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Looking At Our Top Prospect

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Jesus Montero has a less than inspiring batting line of .233/.311/.376 through 37 games with the Triple-A Scranton Yankees. Should we be concerned?

At first glance, perhaps. His homerun total is only at three, and he has just 12 extra-base hits. His batting line in 44 games at Double-A last year was .317/.370/.539. Is he really not adjusting to the higher level of competition?

A closer look reveals that he may be adjusting, only that luck isn't helping. His career line drive rate before Scranton was 17.5% per level (not weighting by PA). His LD rate at Scranton is 20%. The problem is that his BABIP is abnormally low. Pre-Scranton, his balls in play fell for hits at a .344 clip; now it's only happening at a .260 clip. He's also walking slightly more often than in the past.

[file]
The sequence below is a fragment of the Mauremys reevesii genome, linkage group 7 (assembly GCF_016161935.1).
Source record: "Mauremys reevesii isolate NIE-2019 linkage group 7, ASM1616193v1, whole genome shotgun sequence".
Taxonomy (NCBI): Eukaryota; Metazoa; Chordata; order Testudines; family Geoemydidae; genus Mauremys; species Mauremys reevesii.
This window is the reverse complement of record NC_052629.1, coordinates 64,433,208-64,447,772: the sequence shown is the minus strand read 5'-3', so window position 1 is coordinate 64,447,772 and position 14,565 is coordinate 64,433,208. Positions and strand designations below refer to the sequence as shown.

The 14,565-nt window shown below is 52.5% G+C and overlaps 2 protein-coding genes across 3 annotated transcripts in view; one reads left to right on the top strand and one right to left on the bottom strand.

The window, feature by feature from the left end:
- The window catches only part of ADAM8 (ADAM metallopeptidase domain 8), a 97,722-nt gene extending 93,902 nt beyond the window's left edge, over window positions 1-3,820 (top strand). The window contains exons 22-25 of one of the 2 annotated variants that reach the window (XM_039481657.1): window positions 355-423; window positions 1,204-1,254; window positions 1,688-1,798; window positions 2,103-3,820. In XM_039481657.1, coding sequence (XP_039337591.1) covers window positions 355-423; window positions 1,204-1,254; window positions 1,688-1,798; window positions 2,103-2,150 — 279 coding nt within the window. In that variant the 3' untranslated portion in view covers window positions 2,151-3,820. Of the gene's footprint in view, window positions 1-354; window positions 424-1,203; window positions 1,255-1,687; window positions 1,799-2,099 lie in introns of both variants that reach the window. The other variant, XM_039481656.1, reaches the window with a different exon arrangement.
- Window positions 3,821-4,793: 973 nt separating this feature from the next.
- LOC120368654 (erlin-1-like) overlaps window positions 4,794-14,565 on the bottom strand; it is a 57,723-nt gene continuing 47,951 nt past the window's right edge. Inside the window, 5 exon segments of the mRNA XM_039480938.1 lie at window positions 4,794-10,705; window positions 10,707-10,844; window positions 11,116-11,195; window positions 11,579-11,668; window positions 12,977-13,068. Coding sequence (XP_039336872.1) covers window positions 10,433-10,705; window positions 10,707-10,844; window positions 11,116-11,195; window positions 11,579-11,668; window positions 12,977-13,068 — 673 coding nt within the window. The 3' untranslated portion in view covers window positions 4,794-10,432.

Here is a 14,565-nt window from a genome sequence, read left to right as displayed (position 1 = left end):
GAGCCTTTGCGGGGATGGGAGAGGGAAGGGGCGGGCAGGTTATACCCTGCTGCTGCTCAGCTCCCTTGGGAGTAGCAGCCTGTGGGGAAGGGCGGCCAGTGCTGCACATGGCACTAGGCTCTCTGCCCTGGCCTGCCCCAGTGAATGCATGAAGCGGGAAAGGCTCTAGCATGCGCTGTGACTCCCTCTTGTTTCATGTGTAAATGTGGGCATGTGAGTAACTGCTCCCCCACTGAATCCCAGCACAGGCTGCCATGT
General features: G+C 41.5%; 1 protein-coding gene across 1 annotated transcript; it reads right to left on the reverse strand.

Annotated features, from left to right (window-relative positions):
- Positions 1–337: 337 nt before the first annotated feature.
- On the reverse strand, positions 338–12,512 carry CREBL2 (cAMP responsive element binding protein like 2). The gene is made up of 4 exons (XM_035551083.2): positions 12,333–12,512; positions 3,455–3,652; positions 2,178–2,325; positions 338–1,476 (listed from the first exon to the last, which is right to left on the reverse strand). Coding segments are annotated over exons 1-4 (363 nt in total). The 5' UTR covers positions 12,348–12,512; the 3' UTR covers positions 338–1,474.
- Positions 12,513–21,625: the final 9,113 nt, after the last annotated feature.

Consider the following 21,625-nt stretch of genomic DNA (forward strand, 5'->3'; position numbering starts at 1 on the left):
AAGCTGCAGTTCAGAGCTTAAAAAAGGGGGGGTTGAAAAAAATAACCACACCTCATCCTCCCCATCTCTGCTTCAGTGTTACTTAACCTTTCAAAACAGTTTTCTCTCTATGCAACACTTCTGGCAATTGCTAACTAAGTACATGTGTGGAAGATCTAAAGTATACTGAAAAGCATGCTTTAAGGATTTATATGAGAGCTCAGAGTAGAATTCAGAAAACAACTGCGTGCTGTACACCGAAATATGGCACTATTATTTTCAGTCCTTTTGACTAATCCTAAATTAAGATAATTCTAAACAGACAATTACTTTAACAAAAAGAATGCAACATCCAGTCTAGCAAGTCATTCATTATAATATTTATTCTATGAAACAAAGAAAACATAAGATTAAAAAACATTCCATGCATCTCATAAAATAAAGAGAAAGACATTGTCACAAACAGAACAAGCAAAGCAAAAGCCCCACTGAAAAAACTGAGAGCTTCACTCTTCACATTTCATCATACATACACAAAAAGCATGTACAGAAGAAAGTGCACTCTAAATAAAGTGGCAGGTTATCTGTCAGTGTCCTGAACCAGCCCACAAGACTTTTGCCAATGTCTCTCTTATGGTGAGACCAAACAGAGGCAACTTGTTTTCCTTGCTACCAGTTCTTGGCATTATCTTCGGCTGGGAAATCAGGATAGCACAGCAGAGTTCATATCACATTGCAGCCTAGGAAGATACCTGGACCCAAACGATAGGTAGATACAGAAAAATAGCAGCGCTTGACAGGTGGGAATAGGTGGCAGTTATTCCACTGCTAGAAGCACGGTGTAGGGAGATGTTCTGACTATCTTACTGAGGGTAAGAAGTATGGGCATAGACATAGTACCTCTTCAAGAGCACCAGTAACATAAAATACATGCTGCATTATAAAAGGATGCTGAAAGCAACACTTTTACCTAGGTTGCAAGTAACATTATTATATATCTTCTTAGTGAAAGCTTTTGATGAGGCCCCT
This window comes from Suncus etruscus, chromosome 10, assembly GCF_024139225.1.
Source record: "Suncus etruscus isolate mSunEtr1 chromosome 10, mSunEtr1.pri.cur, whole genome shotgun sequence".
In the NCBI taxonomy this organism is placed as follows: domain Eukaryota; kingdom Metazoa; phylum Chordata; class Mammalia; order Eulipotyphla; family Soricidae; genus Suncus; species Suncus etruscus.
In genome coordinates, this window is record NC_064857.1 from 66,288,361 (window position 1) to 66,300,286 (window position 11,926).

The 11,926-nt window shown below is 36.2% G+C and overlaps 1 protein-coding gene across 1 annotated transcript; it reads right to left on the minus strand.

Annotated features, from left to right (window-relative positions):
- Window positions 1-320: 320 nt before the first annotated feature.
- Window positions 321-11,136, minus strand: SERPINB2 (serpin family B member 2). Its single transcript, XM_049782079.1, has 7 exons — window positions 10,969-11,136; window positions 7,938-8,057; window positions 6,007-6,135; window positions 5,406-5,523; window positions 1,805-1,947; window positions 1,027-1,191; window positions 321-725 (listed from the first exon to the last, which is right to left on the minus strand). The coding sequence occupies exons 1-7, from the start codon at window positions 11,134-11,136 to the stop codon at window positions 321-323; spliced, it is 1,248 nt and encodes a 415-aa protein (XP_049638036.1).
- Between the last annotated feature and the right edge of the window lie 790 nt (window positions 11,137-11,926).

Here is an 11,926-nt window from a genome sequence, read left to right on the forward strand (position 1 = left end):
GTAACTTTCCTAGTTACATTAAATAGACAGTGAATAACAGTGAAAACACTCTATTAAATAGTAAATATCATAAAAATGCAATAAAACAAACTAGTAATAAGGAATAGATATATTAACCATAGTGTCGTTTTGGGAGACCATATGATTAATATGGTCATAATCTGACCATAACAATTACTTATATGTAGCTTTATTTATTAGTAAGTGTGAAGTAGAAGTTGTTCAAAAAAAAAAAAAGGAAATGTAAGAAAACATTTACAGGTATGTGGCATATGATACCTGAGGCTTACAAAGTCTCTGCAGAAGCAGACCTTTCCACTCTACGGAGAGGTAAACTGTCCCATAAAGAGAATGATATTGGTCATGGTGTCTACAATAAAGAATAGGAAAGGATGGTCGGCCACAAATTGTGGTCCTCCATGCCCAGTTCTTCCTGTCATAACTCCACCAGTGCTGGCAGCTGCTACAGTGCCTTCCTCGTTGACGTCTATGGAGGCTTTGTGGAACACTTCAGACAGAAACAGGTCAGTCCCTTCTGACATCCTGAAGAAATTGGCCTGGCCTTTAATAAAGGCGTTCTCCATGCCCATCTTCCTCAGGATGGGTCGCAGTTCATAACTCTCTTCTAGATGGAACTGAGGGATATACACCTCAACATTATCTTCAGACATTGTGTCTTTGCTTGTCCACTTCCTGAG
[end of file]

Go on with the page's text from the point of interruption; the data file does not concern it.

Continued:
Back to the 'struggling' side: there are a couple peripherals that show he is still adjusting to Triple-A. He's hitting more grounders (49%) than at any previous time, which is part of the reason he's on pace to set a career high in GDP's. (He's currently at 11. His career high is 16.) He's also striking out at a slightly higher clip than normal.

Just when it looked like he might go on a tear after a 3-5 performance a few days ago, he followed with consecutive 0-3's. However, over his last 10 games, while his BA is only .242, his OBP and SLG are at .375 and .455, respectively. His BB/K rate is also excellent at 7:8. Hopefully we'll look back at his benching on May 7th (after not running out a grounder) as the turning point in his season.

His defense has been about what we could have expected. His caught stealing rate (24%) is virtually identical to his career average, as is his passed ball rate (1 per 6 games) and fielding percentage (.991).

He's still one of the youngest players in Triple-A, so even if he doesn't improve much, it's no reason to panic.